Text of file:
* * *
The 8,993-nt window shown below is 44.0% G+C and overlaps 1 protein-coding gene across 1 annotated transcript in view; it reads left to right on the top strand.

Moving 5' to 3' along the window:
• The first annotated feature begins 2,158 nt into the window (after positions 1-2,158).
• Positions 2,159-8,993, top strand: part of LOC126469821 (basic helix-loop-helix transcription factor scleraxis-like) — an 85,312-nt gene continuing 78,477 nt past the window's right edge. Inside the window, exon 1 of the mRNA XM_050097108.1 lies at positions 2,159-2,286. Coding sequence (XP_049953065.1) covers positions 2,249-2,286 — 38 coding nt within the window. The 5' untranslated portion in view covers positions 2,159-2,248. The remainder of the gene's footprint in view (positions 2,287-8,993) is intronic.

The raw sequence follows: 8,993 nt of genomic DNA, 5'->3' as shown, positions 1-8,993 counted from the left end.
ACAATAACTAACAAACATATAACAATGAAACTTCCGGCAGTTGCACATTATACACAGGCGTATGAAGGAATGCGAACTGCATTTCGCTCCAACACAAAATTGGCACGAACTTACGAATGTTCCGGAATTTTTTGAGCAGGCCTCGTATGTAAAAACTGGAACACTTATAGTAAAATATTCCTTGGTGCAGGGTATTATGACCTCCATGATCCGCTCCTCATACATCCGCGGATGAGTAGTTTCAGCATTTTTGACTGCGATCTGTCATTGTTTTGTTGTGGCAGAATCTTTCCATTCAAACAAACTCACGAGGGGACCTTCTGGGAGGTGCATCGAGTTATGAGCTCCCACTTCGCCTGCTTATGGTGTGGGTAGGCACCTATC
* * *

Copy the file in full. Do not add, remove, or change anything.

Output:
The 8,993-nt window shown below is 44.0% G+C and overlaps 1 protein-coding gene across 1 annotated transcript in view; it reads left to right on the top strand.

Moving 5' to 3' along the window:
• The first annotated feature begins 2,158 nt into the window (after positions 1-2,158).
• Positions 2,159-8,993, top strand: part of LOC126469821 (basic helix-loop-helix transcription factor scleraxis-like) — an 85,312-nt gene continuing 78,477 nt past the window's right edge. Inside the window, exon 1 of the mRNA XM_050097108.1 lies at positions 2,159-2,286. Coding sequence (XP_049953065.1) covers positions 2,249-2,286 — 38 coding nt within the window. The 5' untranslated portion in view covers positions 2,159-2,248. The remainder of the gene's footprint in view (positions 2,287-8,993) is intronic.

The raw sequence follows: 8,993 nt of genomic DNA, 5'->3' as shown, positions 1-8,993 counted from the left end.
ACAATAACTAACAAACATATAACAATGAAACTTCCGGCAGTTGCACATTATACACAGGCGTATGAAGGAATGCGAACTGCATTTCGCTCCAACACAAAATTGGCACGAACTTACGAATGTTCCGGAATTTTTTGAGCAGGCCTCGTATGTAAAAACTGGAACACTTATAGTAAAATATTCCTTGGTGCAGGGTATTATGACCTCCATGATCCGCTCCTCATACATCCGCGGATGAGTAGTTTCAGCATTTTTGACTGCGATCTGTCATTGTTTTGTTGTGGCAGAATCTTTCCATTCAAACAAACTCACGAGGGGACCTTCTGGGAGGTGCATCGAGTTATGAGCTCCCACTTCGCCTGCTTATGGTGTGGGTAGGCACCTATC